NotesFAQContact Us
Search Tips
Peer reviewed Peer reviewed
Direct linkDirect link
ERIC Number: EJ1040716
Record Type: Journal
Publication Date: 2014-Aug
Pages: 14
Abstractor: As Provided
Reference Count: N/A
ISSN: ISSN-1092-4388
Spatiotemporal Analysis of High-Speed Videolaryngoscopic Imaging of Organic Pathologies in Males
Bohr, Christopher; Kräck, Angelika; Dubrovskiy Denis; Eysholdt, Ulrich; Svec, Jan; Psychogios, Georgios; Ziethe, Anke; Döllinger, Michael
Journal of Speech, Language, and Hearing Research, v57 n4 p148-1161 Aug 2014
Purpose: The aim of this study was to identify parameters that would differentiate healthy from pathological organic-based vocal fold vibrations to emphasize clinical usefulness of high-speed imaging. Method: Fifty-five men (M age = 36 years, SD = 20 years) were examined and separated into 4 groups: 1 healthy (26 individuals) and 3 pathological (10 individuals with contact granuloma, 12 with polyps, and 7 with cysts). Vocal fold vibrations were recorded using a high-speed camera during sustained phonation. Twenty objective glottal area waveform and 24 phonovibrogram parameters representing spatiotemporal characteristics were analyzed. Statistical group comparisons were performed to document spatiotemporal changes for organic lesions that cannot be determined visually. To look for specific pattern profiles within organic lesions, the authors performed linear discriminant analysis. Results: Thirteen parameters showed significant differences between the healthy group and at least 1 pathological group. The differences occurred more in temporal than in spatial parameters. Contact granuloma showed the fewest statistical differences (3 parameters), followed by cysts (9 parameters), and polyps (10 parameters). Linear discriminant analysis achieved accuracy performance of 76% (all groups separated) and 82% (healthy vs. pathological). Conclusion: The results suggest that for males, the differences between healthy voices and organic voice disorders may be more pronounced within temporal characteristics that cannot be visually detected without high-speed imaging.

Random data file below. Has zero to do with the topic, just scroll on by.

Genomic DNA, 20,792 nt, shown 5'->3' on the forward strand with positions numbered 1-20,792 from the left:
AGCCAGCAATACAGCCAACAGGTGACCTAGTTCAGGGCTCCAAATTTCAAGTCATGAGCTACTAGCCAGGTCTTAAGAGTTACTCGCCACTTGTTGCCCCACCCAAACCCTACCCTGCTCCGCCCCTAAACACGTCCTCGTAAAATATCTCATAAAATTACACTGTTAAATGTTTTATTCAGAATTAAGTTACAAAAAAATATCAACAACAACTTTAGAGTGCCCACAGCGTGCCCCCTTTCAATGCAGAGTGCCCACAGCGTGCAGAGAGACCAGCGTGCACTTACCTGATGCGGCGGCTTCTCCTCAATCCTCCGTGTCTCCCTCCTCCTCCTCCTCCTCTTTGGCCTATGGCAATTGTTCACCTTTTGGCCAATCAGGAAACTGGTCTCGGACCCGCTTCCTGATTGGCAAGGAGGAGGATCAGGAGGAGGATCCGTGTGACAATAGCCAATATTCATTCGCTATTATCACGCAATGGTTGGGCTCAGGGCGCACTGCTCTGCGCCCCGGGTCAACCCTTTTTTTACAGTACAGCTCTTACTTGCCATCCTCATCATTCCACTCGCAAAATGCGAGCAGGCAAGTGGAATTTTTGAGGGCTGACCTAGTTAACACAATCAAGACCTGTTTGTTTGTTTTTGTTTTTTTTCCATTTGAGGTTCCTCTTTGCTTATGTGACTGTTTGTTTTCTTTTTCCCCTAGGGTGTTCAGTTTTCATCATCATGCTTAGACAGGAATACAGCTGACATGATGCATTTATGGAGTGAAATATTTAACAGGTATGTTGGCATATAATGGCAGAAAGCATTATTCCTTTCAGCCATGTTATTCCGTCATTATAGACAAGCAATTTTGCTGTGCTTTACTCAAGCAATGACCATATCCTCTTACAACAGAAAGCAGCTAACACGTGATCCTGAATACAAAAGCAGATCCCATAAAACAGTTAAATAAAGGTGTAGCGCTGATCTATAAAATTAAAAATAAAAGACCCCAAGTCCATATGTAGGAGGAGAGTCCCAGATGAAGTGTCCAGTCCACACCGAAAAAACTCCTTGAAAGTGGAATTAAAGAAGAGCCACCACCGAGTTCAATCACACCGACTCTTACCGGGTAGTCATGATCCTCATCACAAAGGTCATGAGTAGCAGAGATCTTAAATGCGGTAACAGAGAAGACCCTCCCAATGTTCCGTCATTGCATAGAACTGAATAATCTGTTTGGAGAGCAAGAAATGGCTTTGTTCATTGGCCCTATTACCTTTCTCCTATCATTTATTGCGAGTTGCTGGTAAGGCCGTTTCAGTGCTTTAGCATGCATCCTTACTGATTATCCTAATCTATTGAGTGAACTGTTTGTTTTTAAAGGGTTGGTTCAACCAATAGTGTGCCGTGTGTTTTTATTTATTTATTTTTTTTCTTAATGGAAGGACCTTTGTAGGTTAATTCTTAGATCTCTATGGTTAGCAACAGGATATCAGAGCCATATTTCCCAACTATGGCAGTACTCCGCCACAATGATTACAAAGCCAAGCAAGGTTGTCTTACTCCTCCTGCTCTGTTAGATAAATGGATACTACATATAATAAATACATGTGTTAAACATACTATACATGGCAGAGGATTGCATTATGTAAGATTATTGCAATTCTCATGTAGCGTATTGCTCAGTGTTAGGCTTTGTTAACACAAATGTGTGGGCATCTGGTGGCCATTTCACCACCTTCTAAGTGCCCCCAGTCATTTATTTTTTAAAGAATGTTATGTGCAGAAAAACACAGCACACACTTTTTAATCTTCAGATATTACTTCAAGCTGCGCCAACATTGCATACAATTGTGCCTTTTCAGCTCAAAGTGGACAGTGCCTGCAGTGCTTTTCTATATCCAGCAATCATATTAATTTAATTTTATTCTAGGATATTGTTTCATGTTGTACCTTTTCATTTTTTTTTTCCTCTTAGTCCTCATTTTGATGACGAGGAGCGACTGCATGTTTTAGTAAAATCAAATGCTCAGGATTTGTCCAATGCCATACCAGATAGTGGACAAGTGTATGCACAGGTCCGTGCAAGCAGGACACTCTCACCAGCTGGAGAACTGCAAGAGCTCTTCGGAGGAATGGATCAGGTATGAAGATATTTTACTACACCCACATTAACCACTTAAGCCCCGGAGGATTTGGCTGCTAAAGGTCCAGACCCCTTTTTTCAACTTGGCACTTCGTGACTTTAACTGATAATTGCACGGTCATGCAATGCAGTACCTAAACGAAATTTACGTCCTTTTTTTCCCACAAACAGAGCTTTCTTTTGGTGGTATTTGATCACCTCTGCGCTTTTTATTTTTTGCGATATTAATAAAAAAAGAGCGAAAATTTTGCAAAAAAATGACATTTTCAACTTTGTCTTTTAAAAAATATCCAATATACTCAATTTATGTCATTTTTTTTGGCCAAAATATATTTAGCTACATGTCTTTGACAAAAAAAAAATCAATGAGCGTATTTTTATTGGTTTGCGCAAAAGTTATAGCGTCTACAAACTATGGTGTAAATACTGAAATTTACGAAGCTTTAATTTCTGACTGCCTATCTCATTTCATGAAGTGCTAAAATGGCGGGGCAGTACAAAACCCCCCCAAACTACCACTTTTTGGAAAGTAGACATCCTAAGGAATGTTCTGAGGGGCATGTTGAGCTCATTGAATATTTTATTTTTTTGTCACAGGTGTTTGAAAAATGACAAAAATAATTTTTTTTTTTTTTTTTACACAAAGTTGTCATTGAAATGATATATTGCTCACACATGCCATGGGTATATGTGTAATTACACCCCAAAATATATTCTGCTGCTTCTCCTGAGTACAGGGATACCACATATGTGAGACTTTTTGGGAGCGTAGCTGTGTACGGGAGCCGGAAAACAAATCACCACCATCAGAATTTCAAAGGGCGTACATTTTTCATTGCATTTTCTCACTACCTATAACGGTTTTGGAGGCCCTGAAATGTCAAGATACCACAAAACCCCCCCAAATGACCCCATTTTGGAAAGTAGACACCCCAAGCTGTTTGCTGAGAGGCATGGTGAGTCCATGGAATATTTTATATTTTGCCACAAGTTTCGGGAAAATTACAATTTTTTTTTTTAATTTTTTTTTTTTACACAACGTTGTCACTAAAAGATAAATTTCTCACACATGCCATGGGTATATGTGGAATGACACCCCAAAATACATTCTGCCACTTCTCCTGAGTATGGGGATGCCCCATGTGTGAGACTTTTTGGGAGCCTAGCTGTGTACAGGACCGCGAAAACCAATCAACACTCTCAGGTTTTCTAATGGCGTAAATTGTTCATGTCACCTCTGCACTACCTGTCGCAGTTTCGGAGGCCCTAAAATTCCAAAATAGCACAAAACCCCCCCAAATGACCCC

American Speech-Language-Hearing Association (ASHA). 10801 Rockville Pike, Rockville, MD 20852. Tel: 800-638-8255; Fax: 301-571-0457; e-mail:; Web site:
Publication Type: Journal Articles; Reports - Research
Education Level: N/A
Audience: N/A
Language: English
Sponsor: N/A
Authoring Institution: N/A